Day 120 – Medellin Part II – He Who Must Not Be Named

Mark Twain.PNGI love this quote by Mark Twain, which sits somewhere in my Facebook profile as a relic of the days when people used to bother with the ‘favourite quotes’ section.

If you’re reading this thinking “I don’t know what he’s talking about” then I don’t believe you. Lying and getting caught is a rite of passage – it’s just that some people learn from it and others don’t.

I’d put myself in the former category. As friends and readers of this blog will attest I am honest and very open, sometimes to my own detriment. An ‘oversharer’ if you will. Still, with every rule there is an exception, and a couple of mendacious moments will always stick in my mind.

The first was at around 13 years of age, when I told a mate about how a group of us had got into a fight in McDonald’s, been chased through Chichester and ended up escaping through the multi-storey car park.

The problem with this story was that I hadn’t actually been there, but the friend I was telling it to had. He let me get all the way to the end before exposing me mercilessly.

Fast forward 20 years or so to Paris, and a weekend trip with the boys to watch the Prix de L’Arc de Triomphe, an annual horse race which coincides with Paris Fashion Week.

After two long nights of scowls from Parisian fashionistas upon hearing that I worked in finance I foolishly decided to take on the persona of my sister, saying I was a womenswear buyer for MyTheresa. Yep, what a loser.

Shockingly, Anna from Paris believed me. We met for lunch the next day, where the budding designer subjected me to unrelenting questioning about my fashion career. After a tortuous recitation of my sister’s resumé I finally escaped, agreeing to put her in touch with my non-existent London fashion contacts. Despite not being formally caught out it was horrible, and I promised myself never again to get into such a situation.

Medellin Le Tissier

I wish these painful memories had come to me before I decided to tell Ruben the Medellin taxi driver that I was an ex-professional footballer for Southampton. Conceived of by Jonesy senior as a harmless way of practicing my Spanish on a short taxi journey, it would have been quickly forgotten had Ruben not subsequently become our unofficial Medellin tour guide.

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Over the course of three trips we made with Ruben (who turned out to be a huge football fan) I was asked many questions about my premier league career. What was your best position? Who was your favourite coach? Did you play against Cristiano Ronaldo?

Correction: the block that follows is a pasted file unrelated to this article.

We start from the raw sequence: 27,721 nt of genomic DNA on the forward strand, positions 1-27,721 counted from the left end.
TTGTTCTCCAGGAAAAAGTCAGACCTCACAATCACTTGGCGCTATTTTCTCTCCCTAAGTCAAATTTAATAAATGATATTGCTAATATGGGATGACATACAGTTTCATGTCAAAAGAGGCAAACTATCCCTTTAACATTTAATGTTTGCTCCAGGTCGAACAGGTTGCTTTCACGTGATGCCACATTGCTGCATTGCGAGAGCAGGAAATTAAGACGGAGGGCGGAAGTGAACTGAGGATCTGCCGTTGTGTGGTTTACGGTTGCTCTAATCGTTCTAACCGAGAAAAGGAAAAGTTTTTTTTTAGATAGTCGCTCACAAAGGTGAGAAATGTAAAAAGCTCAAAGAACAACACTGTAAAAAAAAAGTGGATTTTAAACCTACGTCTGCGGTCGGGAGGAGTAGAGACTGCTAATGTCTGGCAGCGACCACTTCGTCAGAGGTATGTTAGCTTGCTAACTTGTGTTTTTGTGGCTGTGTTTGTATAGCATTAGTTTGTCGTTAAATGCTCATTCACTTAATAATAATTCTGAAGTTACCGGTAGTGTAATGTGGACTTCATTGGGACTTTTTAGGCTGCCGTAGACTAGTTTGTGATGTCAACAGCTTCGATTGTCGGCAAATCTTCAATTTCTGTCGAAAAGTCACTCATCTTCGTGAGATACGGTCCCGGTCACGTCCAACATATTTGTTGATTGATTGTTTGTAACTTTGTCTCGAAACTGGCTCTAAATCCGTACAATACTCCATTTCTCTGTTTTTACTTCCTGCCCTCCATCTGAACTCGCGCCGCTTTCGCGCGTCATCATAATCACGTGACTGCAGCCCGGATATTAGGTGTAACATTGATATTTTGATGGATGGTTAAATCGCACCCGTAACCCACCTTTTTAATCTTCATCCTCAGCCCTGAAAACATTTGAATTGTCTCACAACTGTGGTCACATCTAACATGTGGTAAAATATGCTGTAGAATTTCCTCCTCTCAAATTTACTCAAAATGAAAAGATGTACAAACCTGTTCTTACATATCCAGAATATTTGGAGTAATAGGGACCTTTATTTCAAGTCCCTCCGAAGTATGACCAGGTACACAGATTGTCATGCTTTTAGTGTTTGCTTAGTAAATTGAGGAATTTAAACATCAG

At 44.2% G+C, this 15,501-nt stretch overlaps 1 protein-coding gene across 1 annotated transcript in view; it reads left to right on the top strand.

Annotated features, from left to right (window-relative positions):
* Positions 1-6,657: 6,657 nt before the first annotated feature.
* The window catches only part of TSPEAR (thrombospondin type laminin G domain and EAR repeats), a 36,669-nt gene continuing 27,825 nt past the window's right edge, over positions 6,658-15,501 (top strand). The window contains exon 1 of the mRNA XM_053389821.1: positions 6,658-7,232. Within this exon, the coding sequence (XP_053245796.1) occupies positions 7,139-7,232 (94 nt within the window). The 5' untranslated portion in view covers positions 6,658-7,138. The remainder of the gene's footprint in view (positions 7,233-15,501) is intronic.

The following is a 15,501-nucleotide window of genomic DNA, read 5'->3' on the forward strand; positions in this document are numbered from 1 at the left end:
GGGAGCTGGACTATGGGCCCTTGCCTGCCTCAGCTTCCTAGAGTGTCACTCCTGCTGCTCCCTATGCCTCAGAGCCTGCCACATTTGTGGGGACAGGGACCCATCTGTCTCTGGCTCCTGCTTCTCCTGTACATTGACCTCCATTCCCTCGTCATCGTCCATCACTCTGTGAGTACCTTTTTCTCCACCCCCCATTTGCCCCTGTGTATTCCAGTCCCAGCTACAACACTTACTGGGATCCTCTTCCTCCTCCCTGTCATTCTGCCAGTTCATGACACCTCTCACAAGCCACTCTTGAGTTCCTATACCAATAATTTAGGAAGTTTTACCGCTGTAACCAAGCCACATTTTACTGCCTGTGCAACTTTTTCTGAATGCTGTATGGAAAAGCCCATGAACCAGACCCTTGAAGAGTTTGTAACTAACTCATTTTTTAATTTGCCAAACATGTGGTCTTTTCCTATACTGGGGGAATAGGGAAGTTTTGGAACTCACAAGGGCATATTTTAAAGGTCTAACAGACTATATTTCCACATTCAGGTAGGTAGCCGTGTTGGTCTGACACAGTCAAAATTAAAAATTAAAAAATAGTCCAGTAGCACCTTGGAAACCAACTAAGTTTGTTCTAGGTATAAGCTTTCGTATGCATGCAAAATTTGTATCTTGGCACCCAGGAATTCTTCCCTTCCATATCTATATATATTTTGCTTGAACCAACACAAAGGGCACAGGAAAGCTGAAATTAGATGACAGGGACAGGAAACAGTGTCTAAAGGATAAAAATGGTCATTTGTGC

Rather than abandoning ship at the earliest opportunity, this fabrication again lasted the distance. While my back up plan (to claim I was Iain Dowie) thankfully wasn’t enacted the whole thing was torture for me, hilarious for my dad, and I’m sure Ruben eventually worked out that it was all rubbish anyway.

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He Who Must Not Be Named

I suspect Pablo Escobar told a few porky pies in his long, murderous career. While I absolutely devoured Narcos (the Netflix series about Escobar) and was excited to visit the sites of his former reign of terror, on reflection I feel dirty for some of the things I did on our ad hoc tour with Ruben.

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I had already visited the Escobar family grave with Walter, Patrick and our Colombian familia. Popular with narco-tourists keen to get a photo of themselves snorting cocaine off his tombstone, this unassuming grave was clearly intended to portray his simplicity as a true ‘man of the people.’ This, like his well-publicised generosity to the poor folk of Medellin, was just propaganda, done with personal ends in mind.

For every one of the 300 plus houses he built for the poor in Medellin (when he was, coincidentally, running for President), Escobar was responsible for a multiple of that number in murders and executions (estimated at around 3,000).

An excellent free walking tour guide Edgar, who had grown up in Medellin through its worst years, was baffled that so many people could “compare the value of houses alongside that of human life.” He was careful not to use Escobar’s name in his commentary as we walked around the city – just hearing it invokes highly emotive interventions from locals, whichever side they’re on.